G. Tullius, MD, PhD, has been awarded a National Institutes of Health (NIH)
grant for his study “Senescent cells
drive mt-DNA accumulation and inflamm-aging.”
The sharp discrepancy between demand and supply of organs causes high mortality and morbidity rates in waitlisted patients. Organ transplantation is hampered by a limited supply of organs, with many patients waiting for numerous years and numerous patients dying before getting a transplant. The aging population is also on the rise, and although organs from older donors are available, they are frequently not considered or discarded with concerns of compromised function and augmented immunogenicity. With aging, senescent cells accumulate, producing increasing amounts of inflammatory products.
This grant will delineate specific immune responses when transplanting older organs. Dr Tullius and his group will test if the depletion of senescent cells through senolytics will improve transplant outcomes and modify immune responses. The proposal will also test if senescent cells will be transferred in organ transplants and if those senescent cells will impact aging. As donor and recipient ages may vary substantially, it is also possible that aging processes in transplant recipients may be either accelerated or that the transplantation of a younger organ will slow aging. The supported research may help to increase the availability of organs for transplants, delineate organ-age specific immune responses and determine the fate of senescent cells transferred with organ transplantation. Optimizing the utilization and outcomes of older transplanted organs is also expected to reduce mortality and morbidity rates of waitlisted patients with end-stage organ failure.
Stefan G Tullius, MD, PhD Chief, Division of Transplant Surgery, Brigham and Women’s Hospital Professor of Surgery, Harvard Medical School Director, Transplant Surgery Research Laboratory
Tullius is the chief of the Division of Transplant Surgery at Brigham and
Women’s Hospital and a professor of surgery at Harvard Medical School. He
received his medical degree from the Johann-Wolfgang Goethe University in
Frankfurt, Germany; a PhD from the Charité in Berlin, Germany; and a (honorary)
Master of Arts from Harvard University. He has published over 280 peer-reviewed articles, led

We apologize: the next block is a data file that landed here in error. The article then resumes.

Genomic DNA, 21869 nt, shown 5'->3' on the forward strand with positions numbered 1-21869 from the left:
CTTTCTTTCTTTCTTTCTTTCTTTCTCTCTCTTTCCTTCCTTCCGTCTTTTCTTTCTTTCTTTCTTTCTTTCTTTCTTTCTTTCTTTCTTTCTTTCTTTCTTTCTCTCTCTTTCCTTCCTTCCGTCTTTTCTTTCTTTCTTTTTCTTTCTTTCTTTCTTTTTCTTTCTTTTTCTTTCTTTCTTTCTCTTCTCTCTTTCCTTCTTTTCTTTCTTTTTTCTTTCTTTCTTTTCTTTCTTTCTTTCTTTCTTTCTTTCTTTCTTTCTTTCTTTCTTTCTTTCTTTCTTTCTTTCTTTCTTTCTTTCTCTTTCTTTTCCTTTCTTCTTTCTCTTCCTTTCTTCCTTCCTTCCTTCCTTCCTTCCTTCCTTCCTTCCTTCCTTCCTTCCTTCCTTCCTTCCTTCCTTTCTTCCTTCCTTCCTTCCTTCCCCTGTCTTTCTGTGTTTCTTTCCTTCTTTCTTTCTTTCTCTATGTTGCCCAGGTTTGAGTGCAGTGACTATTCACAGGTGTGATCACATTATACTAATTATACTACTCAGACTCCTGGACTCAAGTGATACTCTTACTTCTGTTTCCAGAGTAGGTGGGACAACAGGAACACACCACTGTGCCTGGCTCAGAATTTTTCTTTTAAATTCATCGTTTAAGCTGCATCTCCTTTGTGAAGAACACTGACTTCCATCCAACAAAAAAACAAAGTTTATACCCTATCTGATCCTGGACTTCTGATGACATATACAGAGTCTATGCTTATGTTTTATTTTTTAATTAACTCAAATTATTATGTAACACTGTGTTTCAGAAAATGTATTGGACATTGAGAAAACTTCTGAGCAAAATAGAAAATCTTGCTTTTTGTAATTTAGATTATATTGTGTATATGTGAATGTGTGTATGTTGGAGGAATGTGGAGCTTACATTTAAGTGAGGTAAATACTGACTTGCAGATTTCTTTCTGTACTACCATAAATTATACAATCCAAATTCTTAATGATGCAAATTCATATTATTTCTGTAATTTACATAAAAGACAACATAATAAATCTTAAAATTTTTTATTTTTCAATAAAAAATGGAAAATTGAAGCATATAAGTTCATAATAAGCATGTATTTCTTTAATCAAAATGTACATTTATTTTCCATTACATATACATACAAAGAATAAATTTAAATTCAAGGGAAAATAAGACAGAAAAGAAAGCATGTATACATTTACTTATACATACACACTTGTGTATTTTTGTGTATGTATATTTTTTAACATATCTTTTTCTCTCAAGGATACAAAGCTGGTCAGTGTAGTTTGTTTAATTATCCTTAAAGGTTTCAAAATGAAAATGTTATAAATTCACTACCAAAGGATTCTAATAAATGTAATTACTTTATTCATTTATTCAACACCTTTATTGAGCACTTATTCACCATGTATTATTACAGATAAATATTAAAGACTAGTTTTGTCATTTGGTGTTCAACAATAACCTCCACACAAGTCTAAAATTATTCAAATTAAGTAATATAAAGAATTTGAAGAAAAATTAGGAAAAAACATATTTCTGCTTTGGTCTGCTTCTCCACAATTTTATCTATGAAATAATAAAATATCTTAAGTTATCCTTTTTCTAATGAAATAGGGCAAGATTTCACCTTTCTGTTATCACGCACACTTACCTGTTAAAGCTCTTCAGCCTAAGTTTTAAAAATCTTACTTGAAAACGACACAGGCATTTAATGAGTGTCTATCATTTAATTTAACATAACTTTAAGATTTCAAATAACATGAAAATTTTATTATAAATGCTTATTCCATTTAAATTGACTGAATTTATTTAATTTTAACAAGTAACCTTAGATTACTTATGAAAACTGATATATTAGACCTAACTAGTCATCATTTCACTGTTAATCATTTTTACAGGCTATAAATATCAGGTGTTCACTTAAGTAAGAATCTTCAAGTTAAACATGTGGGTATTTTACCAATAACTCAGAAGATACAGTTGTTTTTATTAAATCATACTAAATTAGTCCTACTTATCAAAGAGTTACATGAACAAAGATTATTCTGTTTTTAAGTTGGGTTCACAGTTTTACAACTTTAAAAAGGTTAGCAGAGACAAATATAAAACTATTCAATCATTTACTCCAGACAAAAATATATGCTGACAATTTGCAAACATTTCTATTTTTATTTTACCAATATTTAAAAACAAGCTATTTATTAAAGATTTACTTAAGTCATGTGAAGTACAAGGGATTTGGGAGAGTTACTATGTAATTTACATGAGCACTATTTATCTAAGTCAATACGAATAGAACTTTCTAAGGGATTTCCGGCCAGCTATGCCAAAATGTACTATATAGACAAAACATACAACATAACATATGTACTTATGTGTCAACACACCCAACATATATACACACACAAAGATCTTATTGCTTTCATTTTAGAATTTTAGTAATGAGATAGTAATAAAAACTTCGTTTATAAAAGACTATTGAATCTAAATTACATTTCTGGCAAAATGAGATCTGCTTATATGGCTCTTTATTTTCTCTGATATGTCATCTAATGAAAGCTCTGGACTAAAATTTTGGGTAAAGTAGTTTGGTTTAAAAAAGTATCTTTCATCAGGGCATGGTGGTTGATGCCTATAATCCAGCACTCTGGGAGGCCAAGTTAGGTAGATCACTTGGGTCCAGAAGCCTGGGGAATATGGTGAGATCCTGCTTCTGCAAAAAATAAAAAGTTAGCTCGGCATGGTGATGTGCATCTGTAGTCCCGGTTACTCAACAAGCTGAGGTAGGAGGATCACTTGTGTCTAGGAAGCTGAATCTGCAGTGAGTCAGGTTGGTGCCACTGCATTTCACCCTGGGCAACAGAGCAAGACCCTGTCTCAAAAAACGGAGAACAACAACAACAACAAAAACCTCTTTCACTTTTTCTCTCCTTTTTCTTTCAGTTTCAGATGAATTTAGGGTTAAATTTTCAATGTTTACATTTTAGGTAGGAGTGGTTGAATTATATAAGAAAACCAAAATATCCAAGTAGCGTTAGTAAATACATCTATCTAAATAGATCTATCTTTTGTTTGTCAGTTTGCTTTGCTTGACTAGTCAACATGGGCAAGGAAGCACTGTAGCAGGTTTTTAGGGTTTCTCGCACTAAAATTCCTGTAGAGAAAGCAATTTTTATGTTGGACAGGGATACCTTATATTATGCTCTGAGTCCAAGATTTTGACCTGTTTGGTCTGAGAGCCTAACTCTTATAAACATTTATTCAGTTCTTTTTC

numerous externally funded studies, and is frequently invited to speak locally,
nationally, and internationally.
His research career in transplantation
immunology covers a period of more than 15 years and has greatly contributed to
an improved understanding of the pathophysiology of long-term graft failure.
His more recent research interests include individualized immunosuppression and
the investigation of basic mechanisms of clinically relevant aspects in organ
transplantation, focusing on novel routes for optimized utilization of organs
for transplantation and organ preservation/perfusion. Dr. Tullius has also
contributed with pioneering work in face, hand and uterus transplantation.
In addition to his clinical practice
and research interests, Dr. Tullius has contributed to the international
transplant community with his editorial, societal and committee activities. He
is an executive editor of Transplantation,
associate editor of Transplant
International, and has served as associate and consulting editor of the American Journal of Transplantation. He has
also served on the board of the European Society for Organ Transplantation
(ESOT) and was the founding chair of the Basic Science Committee of ESOT. He
has co-chaired several international meetings for The Transplantation Society
(TTS), chaired several committees for the American Society of Transplantation
(AST) and was the founding chair of the AST Vascular Composite Tissue
Dr. Tullius is currently a member of
the Declaration of Istanbul Custodian Group (DICG), the senior treasurer of TTS
and vice president of the International Society of Uterus Transplantation
(ISUTx). In recognition of his contributions, Dr. Tullius has received several awards,
including the Clinical Science Investigator Award of the AST, the Joseph E.
Murray and Simon J. Simonian Award and the Excellence in Kidney Transplantation
Award by the National Kidney Foundation.
Stephanie Nitzschke, MD, has been appointed program director of the Brigham General Surgery Residency Program. Dr. Nitzschke has served as an associate director of the program since 2018.
Stephanie Nitzschke, MD Associate Surgeon, Division of Trauma, Burn, Surgical and Critical Care, Brigham and Women’s Hospital Medical Director, Burn Center, Brigham and Women’s Hospital Program Director, General Surgery Residency, Brigham and Women’s Hospital Instructor in Surgery, Harvard Medical School
Dr. Nitzschke is an acute care surgeon,
trauma surgeon and surgical intensivist at Brigham and Women’s Hospital and an instructor
in surgery at Harvard Medical School. She is a graduate of Loyola University
Stritch School of Medicine and completed a general surgery residency at INOVA
Fairfax Hospital. She also completed a burn surgery fellowship at the U.S. Army
Institute of Surgical Research and a trauma and critical care fellowship at the
University of Pennsylvania. She joined the trauma and critical faculty in 2014
and has been the medical director of the Brigham Burn Center since 2017.
Dr. Nitzschke is an active
participant in resident and medical student education. Her research interests
include clinical outcomes for burn and trauma patients. She has authored over 20
peer-reviewed manuscripts and chapters and presented 20 surgical care abstracts
and lectures regionally and nationally.